Divorce is a highly emotional, complicated time. And that’s the best-case scenario. Many factors wreak havoc on your personal life in the process of ending a marriage. And dealing with health issues during a divorce only makes things more difficult.
Health Issues And How They Affect Your Divorce
We’re talking about serious health issues in divorce. Things like cancer, chronic conditions, and potentially life-threatening ailments.
These raise all manner of problems, from practical concerns to deep ethical and moral dilemmas. It causes some people to reconsider divorce in the first place. Many argue that it’s a spouse’s duty to stick it out and care for their partner. The whole, “In sickness and in health” thing.
Divorcing an ailing spouse, or individual fighting for their life, can have repercussions on other relationships. Going through with ending a marriage risks alienating friends, family, and even children.
It may look like one spouse is abandoning the other in a time of great need, whether that’s true or not.
Then again, other people say ending a troubled marriage may be less stressful. That this new freedom allows the sick spouse to focus on recovery without also having to cope with the stress of a problematic marriage.
No two cases are ever the same. Whatever the specifics, guilt and stress often muddle and confuse an already intense situation.
Health Issues Can Present Legal Issues
It’s important to consider all the angles and ramifications. But the moral, ethical, and philosophical concerns are a debate for another time and place. Health issues in divorce also present tricky legal hurdles, which is more our area of expertise.
There’s thorny legal territory to navigate, and here are a few areas you need to consider.
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Losing Health Insurance / Medical Bills
Money concerns are a focal point in most cases, but they’re an especially big burden when there are health issues during divorce. If one spouse relies on the other’s health insurance, there’s a substantial impact.
Ending a marriage may mean that person no longer has coverage for chronic, lasting ailments. This may result in the ailing party no longer having access to the proper medical care or facing crushing medical bills.
On the other hand, after divorce, the ill spouse may qualify for assistance from the government that otherwise wouldn’t have been available. In some cases, it’s also possible for the courts to order continuing coverage as part of the settlement.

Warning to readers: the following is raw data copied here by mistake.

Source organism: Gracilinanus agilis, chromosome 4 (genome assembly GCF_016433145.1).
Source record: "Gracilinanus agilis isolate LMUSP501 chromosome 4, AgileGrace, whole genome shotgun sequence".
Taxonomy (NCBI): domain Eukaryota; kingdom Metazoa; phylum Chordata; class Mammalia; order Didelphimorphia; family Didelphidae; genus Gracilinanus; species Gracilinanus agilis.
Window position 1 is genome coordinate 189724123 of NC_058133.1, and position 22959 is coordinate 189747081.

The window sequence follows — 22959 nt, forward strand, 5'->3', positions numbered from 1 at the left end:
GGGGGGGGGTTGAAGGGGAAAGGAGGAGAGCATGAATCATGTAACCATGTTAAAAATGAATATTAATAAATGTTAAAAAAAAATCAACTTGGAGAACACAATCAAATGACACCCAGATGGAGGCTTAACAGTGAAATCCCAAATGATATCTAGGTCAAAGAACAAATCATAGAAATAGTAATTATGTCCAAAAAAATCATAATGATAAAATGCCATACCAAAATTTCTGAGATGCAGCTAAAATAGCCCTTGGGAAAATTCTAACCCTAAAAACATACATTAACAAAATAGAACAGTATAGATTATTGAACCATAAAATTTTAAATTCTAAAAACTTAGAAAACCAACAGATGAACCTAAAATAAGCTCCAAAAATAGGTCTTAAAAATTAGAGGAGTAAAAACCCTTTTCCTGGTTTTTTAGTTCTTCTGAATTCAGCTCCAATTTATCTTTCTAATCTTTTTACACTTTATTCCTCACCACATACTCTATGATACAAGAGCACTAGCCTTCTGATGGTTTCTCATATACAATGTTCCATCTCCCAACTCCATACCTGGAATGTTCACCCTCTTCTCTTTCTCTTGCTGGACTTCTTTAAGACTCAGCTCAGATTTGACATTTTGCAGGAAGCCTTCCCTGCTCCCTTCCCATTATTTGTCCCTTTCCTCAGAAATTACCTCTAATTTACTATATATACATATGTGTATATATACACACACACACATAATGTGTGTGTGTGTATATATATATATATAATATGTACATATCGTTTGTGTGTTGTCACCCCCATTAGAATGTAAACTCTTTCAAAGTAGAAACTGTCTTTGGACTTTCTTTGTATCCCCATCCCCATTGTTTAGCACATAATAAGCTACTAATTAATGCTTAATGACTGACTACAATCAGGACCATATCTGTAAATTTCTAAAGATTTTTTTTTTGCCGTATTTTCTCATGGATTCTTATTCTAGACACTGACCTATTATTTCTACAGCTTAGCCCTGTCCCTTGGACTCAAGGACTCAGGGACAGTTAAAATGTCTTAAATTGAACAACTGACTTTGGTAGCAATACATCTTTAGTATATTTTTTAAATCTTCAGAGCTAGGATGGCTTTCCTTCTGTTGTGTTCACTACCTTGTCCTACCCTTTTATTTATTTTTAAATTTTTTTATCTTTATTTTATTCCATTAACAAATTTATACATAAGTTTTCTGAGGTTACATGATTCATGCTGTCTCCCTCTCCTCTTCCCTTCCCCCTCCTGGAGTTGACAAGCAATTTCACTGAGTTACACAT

Whatever the situation, a number of common complications arise.
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Life insurance is often an important piece of divorce proceedings, especially when it comes to providing for minor children. It depends on the nature and severity of an affliction, but purchasing additional life insurance may not be an option depending on health issues.
Make sure that current beneficiaries reflect any changes in your situation.
Benefits can be used to cover a child’s education and provide for their continuing care in the event one parent passes away. No one wants to consider this possibility, but it confronts many regardless.
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Estate Planning and Property Division
Taking a look at estate planning is an important piece of dissolving a marriage. How you intend to dole out property will most likely change in the wake of dissolution.
This also forms a crucial part of the process when there are health issues in and during a divorce. And there’s much more than just wills and allocation of assets to consider.
It’s important to lay out who has power of attorney and who has authority in medical choices should the worst happen.
It may not be pleasant to think about, but it’s vital to ensure continuing care and make your wishes known.
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Can Health Issues Affect Child Custody?
Child custody cases are hard on kids in the best situations, but they’re even more difficult when there are health issues during a divorce.
It’s bad enough to watch parents split up or deal with a terrible disease, but when both happen simultaneously, it’s almost unbearable. It can create all manner of trauma and resentment, and relationships may never recover.
When it comes to ruling on custody in these situations, the court’s overriding concern remains the child’s best interest. This usually means awarding custody to the parent best equipped to provide care.
Dealing with a serious illness often impacts your ability to look after children. If one parent simply isn’t capable of caring for a child for the time being, the courts may place with the healthier parent.
This isn’t necessarily an endorsement of that parent’s abilities, it’s a decision that may come from a lack of better options. Even if recovery happens, the courts may maintain the status quo when it comes to parenting plans.
Ending a marriage is complicated and emotional in the best scenarios. Contending with health issues during a divorce only amplifies these feelings and difficulties. Every relationship is different, so how people react runs the full spectrum. Some halt the process, while others proceed as usual.
Dealing with health issues in divorce presents a number of moral and ethical questions to consider. But it also includes practical and legal hurdles as well, and it’s important to account for all sides.
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